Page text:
A SCHOOLGIRL is likely to be scarred for life after a freak accident left her with 15per cent burns.

Just minutes before she was due to go to a family birthday party, Shakeera Hamill, of Carnforth, was engulfed in flames down the side of her body.

The ten-year-old was admiring her hair in the living room mirror when her new cotton party dress caught on the gas fire below.

Shakeera instinctively tore the outfit from her body before traumatised mum, Wendy, plunged her into cold water at their Kings Drive home, on Sunday.

The accident happened in the week Lancashire Fire and Rescue Serv-ice launched its ‘Loose Clothing Campaign’ to raise awareness of the dangers of standing too close to a fire.

Miss Hamill said: “Literally, in seconds, the dress went up in flames, and the quickest thing we could do was to get it off, which Shakeera did herself straight away.

“I stamped out the fire, and then all I could think to do was to put her in a bath of cold water. It was all very scary.”

The mum-of-two praised the bravery of the North Road Primary School pupil. “She was screaming in absolute agony. It was awful to watch. And she’s still in a lot of pain now. She has blisters all down her right side and the skin has all come off. The doctors have said it is likely she will be scarred.”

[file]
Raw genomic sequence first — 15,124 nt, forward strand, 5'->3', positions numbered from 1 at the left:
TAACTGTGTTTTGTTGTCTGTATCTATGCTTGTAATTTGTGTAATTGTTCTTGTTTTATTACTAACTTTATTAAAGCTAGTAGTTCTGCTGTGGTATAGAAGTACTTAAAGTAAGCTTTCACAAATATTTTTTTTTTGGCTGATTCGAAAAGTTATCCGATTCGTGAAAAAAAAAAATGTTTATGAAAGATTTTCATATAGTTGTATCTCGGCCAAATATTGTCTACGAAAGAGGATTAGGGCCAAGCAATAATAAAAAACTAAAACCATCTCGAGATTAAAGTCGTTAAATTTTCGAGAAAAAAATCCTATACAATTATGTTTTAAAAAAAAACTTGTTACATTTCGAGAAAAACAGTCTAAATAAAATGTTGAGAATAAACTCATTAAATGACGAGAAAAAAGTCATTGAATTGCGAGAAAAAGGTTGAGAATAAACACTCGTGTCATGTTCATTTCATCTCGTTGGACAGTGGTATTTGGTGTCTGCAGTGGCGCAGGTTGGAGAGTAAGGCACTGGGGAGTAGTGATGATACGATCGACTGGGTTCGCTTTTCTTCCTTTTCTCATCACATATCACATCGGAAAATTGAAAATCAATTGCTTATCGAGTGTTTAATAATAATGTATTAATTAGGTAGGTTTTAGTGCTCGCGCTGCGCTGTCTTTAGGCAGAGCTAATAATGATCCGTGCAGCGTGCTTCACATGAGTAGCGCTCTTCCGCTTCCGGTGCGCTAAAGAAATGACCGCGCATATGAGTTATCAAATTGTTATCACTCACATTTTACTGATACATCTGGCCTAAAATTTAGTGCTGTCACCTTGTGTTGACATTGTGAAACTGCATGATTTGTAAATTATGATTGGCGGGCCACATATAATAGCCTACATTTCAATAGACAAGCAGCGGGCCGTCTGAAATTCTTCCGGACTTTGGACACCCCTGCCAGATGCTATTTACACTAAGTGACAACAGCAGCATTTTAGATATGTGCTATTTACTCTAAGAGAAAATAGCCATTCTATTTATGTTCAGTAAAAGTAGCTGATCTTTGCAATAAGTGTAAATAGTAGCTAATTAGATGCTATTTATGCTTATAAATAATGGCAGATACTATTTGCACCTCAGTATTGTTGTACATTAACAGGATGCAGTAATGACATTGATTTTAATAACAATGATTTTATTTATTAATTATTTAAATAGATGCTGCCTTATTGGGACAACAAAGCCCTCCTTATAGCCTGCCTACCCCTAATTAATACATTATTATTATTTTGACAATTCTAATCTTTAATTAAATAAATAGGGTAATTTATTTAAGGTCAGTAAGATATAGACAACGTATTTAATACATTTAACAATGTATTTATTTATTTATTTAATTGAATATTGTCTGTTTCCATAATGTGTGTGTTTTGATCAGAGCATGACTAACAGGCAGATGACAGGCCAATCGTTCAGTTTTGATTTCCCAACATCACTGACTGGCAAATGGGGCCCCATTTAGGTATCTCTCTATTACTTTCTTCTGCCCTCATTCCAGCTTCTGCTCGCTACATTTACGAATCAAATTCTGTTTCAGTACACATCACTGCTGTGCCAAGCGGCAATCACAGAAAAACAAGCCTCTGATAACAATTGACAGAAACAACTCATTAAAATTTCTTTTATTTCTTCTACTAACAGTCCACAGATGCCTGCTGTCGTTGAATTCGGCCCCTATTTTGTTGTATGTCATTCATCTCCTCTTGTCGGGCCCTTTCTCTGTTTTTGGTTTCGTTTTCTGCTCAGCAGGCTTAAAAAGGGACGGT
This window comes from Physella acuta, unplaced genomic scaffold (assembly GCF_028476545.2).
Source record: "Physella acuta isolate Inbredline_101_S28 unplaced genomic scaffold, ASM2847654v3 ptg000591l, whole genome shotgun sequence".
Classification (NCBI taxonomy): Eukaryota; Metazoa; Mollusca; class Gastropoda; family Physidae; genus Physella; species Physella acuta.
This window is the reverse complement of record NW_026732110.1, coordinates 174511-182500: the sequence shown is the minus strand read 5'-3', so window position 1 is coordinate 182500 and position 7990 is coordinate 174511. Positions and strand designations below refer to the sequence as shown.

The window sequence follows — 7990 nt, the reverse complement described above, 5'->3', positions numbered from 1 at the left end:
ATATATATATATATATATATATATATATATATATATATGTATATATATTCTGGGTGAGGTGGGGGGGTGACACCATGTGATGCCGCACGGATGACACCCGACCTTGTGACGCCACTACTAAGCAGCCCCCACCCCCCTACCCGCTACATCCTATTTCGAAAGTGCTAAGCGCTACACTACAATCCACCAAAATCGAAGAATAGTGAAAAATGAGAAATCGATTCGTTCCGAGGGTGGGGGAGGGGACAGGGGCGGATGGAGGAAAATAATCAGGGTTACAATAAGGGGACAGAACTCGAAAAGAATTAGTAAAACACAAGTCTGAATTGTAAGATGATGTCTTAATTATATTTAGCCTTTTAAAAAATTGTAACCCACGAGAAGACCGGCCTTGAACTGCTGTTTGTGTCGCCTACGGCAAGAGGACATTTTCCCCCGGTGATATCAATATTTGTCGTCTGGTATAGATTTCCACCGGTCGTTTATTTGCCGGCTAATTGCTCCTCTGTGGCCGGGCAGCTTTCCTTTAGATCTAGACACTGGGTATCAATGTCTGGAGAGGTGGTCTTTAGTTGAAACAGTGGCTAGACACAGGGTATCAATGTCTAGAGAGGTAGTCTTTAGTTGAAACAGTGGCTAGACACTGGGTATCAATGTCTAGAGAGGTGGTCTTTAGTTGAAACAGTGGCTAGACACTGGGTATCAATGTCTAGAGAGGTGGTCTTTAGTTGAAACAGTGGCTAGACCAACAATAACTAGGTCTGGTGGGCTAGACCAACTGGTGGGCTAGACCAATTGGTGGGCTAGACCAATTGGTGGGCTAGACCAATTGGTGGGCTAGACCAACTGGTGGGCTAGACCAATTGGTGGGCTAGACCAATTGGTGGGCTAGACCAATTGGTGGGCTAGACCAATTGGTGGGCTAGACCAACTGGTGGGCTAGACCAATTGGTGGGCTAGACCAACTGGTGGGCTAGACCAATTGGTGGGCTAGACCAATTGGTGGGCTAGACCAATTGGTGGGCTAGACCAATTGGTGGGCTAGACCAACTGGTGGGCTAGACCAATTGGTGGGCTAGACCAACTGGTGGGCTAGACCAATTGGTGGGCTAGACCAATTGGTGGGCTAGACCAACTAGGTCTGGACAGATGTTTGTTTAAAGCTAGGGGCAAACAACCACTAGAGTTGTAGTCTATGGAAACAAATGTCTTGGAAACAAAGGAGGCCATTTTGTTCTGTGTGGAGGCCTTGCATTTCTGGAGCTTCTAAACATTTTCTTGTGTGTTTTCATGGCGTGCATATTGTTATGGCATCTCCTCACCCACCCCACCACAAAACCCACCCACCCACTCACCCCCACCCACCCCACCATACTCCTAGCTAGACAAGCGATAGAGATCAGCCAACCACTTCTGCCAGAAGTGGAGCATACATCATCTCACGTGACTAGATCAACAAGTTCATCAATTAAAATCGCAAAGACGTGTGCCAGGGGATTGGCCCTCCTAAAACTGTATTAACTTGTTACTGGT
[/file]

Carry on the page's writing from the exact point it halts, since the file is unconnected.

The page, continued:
The youngster was airlifted to the Royal Preston Hospital by North West Air Ambulance and has had to return every other day for re-bandaging. “The police, fire and ambulance service were all here. There were about 20 men in the living room. They were brilliant,” said Miss Hamill.

There was no guard around the fire, but Miss Hamill said she will definitely be going to buy one now.

She added: “I would urge everyone to make sure they have one, as well as being more cautious around the fire.”

Rubina Bhatti, community safety advocate for Lancashire Fire and Rescue Service, said: “In the ‘Loose Clothing Campaign’ we are trying to get the message across not to stand too close to a fire, to put a fire guard up, and to tie up clothing that could catch fire.”

And Miss Bhatti advised on what to do if an accident happened. “The girl’s mum did a good job, putting her in water as that would have eased the burning straight away, and prevented it from being a lot worse. But first, it is important to stop, drop to the ground, and roll to put out the fire, even though it’s natural to want to take off the burning clothes. Sometimes when people have tried to remove clothing, they have caught something, or someone, else on fire.

“And, of course, always ring 999.”